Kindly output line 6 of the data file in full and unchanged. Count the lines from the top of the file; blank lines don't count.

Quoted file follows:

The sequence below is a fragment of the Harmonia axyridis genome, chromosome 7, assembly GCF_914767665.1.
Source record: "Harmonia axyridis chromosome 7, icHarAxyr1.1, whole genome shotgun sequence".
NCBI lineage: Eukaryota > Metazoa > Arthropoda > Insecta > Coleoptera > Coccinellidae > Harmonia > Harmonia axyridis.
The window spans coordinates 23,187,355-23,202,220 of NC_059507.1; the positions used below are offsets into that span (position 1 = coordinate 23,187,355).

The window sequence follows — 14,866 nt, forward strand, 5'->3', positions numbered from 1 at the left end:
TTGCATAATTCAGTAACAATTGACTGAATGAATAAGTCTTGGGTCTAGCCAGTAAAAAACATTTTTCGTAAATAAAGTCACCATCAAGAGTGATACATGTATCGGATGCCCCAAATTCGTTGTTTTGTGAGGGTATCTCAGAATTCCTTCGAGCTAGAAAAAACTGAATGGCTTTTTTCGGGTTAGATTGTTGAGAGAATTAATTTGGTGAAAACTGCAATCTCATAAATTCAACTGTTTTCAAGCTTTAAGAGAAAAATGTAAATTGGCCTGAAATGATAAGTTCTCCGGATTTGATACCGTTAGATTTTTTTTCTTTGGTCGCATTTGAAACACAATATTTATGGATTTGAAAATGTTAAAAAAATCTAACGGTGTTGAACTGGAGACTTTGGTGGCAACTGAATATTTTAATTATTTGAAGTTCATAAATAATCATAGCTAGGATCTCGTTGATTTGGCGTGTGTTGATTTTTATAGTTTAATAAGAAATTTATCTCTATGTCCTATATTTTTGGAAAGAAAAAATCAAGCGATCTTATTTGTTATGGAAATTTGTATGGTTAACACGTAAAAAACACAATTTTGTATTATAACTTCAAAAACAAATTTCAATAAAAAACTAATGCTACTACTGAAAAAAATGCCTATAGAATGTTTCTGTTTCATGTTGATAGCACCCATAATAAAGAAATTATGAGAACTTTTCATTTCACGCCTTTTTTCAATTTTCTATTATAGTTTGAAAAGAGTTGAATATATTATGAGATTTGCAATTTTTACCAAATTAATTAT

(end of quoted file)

TTGCATAATTCAGTAACAATTGACTGAATGAATAAGTCTTGGGTCTAGCCAGTAAAAAACATTTTTCGTAAATAAAGTCACCATCAAGAGTGATACATGTATCGGATGCCCCAAATTCGTTGTTTTGTGAGGGTATCTCAGAATTCCTTCGAGCTAGAAAAAACTGAATGGCTTTTTTCGGGTTAGATTGTTGAGAGAATTAATTTGGTGAAAACTGCAATCTCATAAATTCAACTGTTTTCAAGCTTTAAGAGAAAAATGTAAATTGGCCTGAAATGATAAGTTCTCCGGATTTGATACCGTTAGATTTTTTTTCTTTGGTCGCATTTGAAACACAATATTTATGGATTTGAAAATGTTAAAAAAATCTAACGGTGTTGAACTGGAGACTTTGGTGGCAACTGAATATTTTAATTATTTGAAGTTCATAAATAATCATAGCTAGGATCTCGTTGATTTGGCGTGTGTTGATTTTTATAGTTTAATAAGAAATTTATCTCTATGTCCTATATTTTTGGAAAGAAAAAATCAAGCGATCTTATTTGTTATGGAAATTTGTATGGTTAACACGTAAAAAACACAATTTTGTATTATAACTTCAAAAACAAATTTCAATAAAAAACTAATGCTACTACTGAAAAAAATGCCTATAGAATGTTTCTGTTTCATGTTGATAGCACCCATAATAAAGAAATTATGAGAACTTTTCATTTCACGCCTTTTTTCAATTTTCTATTATAGTTTGAAAAGAGTTGAATATATTATGAGATTTGCAATTTTTACCAAATTAATTAT